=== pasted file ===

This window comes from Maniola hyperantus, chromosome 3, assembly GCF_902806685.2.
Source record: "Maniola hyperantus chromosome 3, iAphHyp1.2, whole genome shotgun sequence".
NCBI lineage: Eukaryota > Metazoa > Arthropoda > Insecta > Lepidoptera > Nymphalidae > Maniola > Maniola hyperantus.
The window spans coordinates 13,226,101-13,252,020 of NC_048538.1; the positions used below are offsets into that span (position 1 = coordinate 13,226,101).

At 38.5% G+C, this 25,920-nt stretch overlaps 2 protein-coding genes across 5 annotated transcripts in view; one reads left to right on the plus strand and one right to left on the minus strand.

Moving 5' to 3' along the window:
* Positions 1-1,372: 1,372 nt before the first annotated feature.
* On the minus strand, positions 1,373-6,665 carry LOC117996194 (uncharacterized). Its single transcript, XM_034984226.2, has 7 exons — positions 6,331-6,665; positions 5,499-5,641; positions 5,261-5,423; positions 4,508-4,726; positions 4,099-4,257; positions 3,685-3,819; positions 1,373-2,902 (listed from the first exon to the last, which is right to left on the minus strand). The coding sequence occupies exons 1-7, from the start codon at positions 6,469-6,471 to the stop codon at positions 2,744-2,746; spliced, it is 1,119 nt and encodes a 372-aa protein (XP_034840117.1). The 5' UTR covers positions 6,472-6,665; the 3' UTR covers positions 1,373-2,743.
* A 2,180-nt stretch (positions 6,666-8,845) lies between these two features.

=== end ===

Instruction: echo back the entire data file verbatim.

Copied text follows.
This window comes from Maniola hyperantus, chromosome 3, assembly GCF_902806685.2.
Source record: "Maniola hyperantus chromosome 3, iAphHyp1.2, whole genome shotgun sequence".
NCBI lineage: Eukaryota > Metazoa > Arthropoda > Insecta > Lepidoptera > Nymphalidae > Maniola > Maniola hyperantus.
The window spans coordinates 13,226,101-13,252,020 of NC_048538.1; the positions used below are offsets into that span (position 1 = coordinate 13,226,101).

At 38.5% G+C, this 25,920-nt stretch overlaps 2 protein-coding genes across 5 annotated transcripts in view; one reads left to right on the plus strand and one right to left on the minus strand.

Moving 5' to 3' along the window:
* Positions 1-1,372: 1,372 nt before the first annotated feature.
* On the minus strand, positions 1,373-6,665 carry LOC117996194 (uncharacterized). Its single transcript, XM_034984226.2, has 7 exons — positions 6,331-6,665; positions 5,499-5,641; positions 5,261-5,423; positions 4,508-4,726; positions 4,099-4,257; positions 3,685-3,819; positions 1,373-2,902 (listed from the first exon to the last, which is right to left on the minus strand). The coding sequence occupies exons 1-7, from the start codon at positions 6,469-6,471 to the stop codon at positions 2,744-2,746; spliced, it is 1,119 nt and encodes a 372-aa protein (XP_034840117.1). The 5' UTR covers positions 6,472-6,665; the 3' UTR covers positions 1,373-2,743.
* A 2,180-nt stretch (positions 6,666-8,845) lies between these two features.